Company officials say the chemicals are safe in the quantity and manner in which they are being produced and used at the Pearl River facility, and have been fighting back the attempts to ban them, including submission of several “expert” reports, testimonies and studies which they purport support their continued use.

The residents have produced their own studies showing just the opposite, however, setting the stage for the battle at the Town Board level as to whether or not the Town of Orangetown should ban their presence in Pearl River. There is currently no law on the books governing the production or use of BTX

So far only Supervisor Andrew Stewart has taken a strong position toward banning, with the four council members leaning toward a compromise that would allow continued production and use of BTX at the current limited level, but ban expansion of those chemicals.

Acting under the existing lack of any current governing law, Anellotech has been gearing up to begin producing the chemicals at Pearl River, and has promised that it does not want to produce them on a commercial level since they are only intended for internal research purposes. No actual production has yet begun. If adopted by the council, the proposed law would allow the company to proceed with limited production, but would prohibit any expansion. It would also provide for ongoing monitoring of that production and release into the atmosphere, to ensure the surrounding residents that their community should be safe from contamination.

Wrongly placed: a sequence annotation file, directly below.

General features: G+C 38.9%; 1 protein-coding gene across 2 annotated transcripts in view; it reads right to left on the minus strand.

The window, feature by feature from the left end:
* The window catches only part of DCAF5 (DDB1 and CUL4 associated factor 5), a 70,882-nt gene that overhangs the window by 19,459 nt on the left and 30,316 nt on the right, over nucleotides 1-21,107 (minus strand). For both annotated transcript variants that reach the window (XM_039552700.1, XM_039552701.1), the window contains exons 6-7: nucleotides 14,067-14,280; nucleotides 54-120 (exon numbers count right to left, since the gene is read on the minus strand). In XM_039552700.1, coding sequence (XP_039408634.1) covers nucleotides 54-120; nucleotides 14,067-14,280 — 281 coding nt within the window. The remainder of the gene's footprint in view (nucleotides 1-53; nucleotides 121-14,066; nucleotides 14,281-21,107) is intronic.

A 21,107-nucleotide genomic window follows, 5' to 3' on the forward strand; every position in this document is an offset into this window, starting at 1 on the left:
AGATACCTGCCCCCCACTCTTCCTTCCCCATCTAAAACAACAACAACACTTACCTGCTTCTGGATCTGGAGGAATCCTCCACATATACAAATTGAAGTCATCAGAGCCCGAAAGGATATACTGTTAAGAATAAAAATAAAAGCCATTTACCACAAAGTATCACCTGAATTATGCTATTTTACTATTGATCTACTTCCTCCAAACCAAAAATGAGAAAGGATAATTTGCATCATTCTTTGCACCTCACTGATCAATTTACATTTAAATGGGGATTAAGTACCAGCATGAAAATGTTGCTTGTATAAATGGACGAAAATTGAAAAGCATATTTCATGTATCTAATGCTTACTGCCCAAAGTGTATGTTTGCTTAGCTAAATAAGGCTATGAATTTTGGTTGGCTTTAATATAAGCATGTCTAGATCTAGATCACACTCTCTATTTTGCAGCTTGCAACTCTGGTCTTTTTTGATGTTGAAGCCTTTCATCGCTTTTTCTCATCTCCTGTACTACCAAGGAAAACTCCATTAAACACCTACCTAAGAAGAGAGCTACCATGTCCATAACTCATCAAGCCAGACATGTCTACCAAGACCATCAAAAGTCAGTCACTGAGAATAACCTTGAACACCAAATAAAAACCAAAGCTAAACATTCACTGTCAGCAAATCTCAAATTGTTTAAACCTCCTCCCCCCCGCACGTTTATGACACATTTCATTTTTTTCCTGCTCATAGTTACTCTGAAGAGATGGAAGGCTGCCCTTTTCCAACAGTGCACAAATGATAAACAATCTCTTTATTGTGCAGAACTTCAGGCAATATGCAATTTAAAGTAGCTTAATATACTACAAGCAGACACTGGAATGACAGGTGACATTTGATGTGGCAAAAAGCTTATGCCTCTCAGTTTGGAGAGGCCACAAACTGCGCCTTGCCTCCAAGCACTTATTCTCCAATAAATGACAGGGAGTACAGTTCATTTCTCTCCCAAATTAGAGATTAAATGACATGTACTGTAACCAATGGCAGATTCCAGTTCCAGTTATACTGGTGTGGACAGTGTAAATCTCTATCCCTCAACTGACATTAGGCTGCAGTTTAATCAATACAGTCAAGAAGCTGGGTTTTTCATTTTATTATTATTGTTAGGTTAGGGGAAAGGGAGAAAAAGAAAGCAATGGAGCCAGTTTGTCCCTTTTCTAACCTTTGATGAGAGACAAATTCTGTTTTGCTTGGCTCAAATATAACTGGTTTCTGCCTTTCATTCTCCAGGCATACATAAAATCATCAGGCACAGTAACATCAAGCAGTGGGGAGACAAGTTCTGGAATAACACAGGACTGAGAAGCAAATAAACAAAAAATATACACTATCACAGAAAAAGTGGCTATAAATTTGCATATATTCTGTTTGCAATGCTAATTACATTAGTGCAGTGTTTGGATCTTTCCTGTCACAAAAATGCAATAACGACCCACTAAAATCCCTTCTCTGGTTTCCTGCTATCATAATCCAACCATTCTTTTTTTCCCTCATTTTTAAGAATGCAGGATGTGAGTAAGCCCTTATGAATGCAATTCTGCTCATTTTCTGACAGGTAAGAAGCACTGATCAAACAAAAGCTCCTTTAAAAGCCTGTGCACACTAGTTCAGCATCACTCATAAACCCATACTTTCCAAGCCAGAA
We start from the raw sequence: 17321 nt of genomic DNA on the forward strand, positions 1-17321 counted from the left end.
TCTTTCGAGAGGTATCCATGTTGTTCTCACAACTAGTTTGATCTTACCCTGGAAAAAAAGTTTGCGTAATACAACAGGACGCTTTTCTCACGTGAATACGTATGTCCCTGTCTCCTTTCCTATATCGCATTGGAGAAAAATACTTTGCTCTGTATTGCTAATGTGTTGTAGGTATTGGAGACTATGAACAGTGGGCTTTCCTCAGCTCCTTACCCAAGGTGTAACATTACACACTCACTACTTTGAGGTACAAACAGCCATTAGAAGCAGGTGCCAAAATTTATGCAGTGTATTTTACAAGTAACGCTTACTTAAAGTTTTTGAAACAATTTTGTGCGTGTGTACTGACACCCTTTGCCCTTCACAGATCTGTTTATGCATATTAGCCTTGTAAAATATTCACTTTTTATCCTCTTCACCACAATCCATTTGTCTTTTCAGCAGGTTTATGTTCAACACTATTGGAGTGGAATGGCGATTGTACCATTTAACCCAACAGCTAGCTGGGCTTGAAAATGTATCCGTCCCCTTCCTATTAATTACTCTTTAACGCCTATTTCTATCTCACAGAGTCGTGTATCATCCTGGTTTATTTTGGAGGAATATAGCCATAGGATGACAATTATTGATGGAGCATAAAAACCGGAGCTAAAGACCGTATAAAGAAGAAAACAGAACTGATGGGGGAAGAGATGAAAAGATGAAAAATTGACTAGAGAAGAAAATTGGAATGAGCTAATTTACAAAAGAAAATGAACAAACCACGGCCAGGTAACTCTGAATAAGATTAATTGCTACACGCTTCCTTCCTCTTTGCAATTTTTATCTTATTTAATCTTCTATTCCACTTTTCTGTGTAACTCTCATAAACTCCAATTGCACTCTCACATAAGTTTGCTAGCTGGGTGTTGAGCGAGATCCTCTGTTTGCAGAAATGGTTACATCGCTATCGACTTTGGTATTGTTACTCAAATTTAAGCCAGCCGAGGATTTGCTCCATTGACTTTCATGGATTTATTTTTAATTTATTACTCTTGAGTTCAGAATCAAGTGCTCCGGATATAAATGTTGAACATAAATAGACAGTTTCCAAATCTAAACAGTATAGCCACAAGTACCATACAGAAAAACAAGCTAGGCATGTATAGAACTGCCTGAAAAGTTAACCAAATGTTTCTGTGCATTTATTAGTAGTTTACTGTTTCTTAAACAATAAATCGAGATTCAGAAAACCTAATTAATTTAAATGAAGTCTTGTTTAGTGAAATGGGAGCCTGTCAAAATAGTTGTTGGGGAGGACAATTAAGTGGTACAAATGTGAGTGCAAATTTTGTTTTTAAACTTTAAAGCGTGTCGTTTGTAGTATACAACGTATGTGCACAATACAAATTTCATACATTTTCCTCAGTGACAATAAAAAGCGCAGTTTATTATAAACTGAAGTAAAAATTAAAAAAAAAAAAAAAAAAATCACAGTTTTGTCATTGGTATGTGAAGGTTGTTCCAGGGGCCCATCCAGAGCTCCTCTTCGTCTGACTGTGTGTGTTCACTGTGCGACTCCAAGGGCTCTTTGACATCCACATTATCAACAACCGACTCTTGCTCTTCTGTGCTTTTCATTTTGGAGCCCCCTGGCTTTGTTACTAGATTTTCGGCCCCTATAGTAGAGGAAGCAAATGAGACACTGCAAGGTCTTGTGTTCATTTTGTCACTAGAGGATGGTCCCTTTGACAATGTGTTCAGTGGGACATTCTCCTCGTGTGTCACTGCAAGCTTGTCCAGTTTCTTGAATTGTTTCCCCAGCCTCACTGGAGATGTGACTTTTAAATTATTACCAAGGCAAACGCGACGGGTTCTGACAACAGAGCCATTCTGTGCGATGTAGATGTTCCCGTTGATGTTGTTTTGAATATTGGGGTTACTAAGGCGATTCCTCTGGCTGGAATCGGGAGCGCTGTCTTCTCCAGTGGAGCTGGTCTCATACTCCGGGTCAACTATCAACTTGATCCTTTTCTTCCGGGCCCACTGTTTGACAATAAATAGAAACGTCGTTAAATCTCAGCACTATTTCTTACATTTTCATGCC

Frustrated Town Board members, who are anxious to put this controversial issue behind them before election day in November, have said they may bring the legislation up for a vote as soon as this weeks Town Board meeting Tuesday, but by mid-October at the latest.

At Tuesday’s board meeting nearly a dozen Anellotech opponents showed up to demand the town halt the practice before it ever begins. About seven spoke against the BTX production during the public comment period, with most severely chastising the board for not acting sooner and stronger against the proposal.

Other Issues

Regarding the town-owned and operated Blue Hill Golf Course in Pearl River, the town has received bids from several private firms seeking to take over operation of the 27-hole facility, as well as its adjunct restaurant and pro shop.